The Christina church (or German Church) was consecrated in 1648 and named after Queen Christina. The octagonal chapel for Rutger von Aschenberg was built in 1681, possibly by Erik Dahlberg. The tower, designed by Carl Fredrik Adelcrantz 1780, rises powerfully over the lower urban buildings around it. It became an important symbol of the great German Assembly which included the Dutch who over a period in the 1600s represented a fifth of the city's population. Although the church was burnt on several occasions it managed to keep the walls of Dutch tiles from the 1630s. In an extensive renovation in 2001 the facades was covered with yellow plaster.References:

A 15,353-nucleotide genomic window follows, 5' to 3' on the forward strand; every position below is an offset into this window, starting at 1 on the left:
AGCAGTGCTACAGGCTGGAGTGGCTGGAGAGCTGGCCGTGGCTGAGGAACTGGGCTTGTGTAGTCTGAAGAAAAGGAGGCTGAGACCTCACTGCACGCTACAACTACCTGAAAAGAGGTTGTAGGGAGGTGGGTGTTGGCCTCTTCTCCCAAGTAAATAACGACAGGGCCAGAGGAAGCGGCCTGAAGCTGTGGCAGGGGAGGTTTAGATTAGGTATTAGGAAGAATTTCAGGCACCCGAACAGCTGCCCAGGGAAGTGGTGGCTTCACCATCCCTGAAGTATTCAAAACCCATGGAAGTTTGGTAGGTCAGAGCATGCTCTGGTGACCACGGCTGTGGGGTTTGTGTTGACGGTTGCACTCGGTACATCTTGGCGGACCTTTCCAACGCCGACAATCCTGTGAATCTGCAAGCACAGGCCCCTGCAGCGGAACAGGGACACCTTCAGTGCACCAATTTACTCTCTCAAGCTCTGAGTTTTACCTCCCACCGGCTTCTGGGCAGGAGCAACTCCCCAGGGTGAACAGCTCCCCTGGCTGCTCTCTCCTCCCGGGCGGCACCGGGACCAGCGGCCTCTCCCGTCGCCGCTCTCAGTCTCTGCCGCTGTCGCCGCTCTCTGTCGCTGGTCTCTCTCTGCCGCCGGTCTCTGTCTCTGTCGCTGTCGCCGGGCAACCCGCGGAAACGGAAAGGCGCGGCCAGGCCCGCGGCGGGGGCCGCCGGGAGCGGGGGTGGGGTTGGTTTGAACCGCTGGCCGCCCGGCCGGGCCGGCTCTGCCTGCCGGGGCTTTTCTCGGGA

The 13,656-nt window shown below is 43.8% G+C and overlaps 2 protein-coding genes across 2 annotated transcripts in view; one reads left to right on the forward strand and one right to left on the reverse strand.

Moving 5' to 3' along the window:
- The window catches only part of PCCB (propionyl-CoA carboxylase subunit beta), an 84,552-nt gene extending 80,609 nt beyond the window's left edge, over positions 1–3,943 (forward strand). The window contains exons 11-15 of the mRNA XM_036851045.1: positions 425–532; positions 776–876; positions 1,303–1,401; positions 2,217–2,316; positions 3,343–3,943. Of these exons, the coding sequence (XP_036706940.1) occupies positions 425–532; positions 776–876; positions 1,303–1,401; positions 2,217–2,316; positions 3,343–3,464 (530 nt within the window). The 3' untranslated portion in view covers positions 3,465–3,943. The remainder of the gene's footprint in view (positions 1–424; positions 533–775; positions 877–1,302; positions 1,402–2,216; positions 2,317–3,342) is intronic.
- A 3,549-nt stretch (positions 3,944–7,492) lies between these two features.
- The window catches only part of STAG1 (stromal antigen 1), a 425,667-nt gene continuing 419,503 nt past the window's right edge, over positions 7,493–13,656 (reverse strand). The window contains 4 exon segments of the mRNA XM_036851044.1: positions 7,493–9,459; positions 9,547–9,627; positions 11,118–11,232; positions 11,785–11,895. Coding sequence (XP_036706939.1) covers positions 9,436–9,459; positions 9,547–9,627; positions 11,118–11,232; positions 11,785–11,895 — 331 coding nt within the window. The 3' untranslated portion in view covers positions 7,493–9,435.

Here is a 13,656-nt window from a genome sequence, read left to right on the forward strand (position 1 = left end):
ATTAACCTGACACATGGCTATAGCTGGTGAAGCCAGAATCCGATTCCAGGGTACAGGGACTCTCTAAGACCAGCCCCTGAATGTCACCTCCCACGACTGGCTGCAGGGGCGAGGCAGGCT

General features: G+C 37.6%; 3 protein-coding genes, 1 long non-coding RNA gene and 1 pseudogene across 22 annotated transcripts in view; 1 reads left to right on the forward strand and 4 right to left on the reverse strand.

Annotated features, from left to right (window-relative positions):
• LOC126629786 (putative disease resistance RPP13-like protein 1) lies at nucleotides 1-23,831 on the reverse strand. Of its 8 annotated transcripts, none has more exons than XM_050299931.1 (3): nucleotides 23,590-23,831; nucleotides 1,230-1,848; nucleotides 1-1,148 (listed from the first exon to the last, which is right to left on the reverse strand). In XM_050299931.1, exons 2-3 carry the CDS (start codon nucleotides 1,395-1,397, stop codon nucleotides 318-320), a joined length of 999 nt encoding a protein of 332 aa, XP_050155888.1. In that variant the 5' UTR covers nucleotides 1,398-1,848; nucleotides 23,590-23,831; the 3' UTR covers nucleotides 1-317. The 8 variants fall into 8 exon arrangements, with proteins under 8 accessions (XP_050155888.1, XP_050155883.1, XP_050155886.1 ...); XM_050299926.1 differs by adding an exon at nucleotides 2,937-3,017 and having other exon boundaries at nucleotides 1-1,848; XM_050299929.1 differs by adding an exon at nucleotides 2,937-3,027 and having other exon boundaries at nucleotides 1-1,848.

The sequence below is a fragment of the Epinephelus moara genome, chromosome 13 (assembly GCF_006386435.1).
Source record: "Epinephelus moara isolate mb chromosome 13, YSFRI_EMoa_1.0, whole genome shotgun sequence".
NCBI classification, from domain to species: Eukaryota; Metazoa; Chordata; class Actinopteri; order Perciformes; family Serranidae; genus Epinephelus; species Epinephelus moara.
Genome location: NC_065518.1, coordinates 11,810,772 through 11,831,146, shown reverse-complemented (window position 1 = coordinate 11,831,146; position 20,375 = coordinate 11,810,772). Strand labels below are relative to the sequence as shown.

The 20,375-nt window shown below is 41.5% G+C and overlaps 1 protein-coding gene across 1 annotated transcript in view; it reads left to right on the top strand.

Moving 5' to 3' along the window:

Built around AD 90 to entertain the legionaries stationed at the fort of Caerleon (Isca), the impressive amphitheatre was the Roman equivalent of today’s multiplex cinema. Wooden benches provided seating for up to 6,000 spectators, who would gather to watch bloodthirsty displays featuring gladiatorial combat and exotic wild animals.
Long after the Romans left, the amphitheatre took on a new life in Arthurian legend. Geoffrey of Monmouth, the somewhat imaginative 12th-century scholar, wrote in his History of the Kings of Britain that Arthur was crowned in Caerleon and that the ruined amphitheatre was actually the remains of King Arthur’s Round Table.
Today it is the most complete Roman amphitheatre in Britain.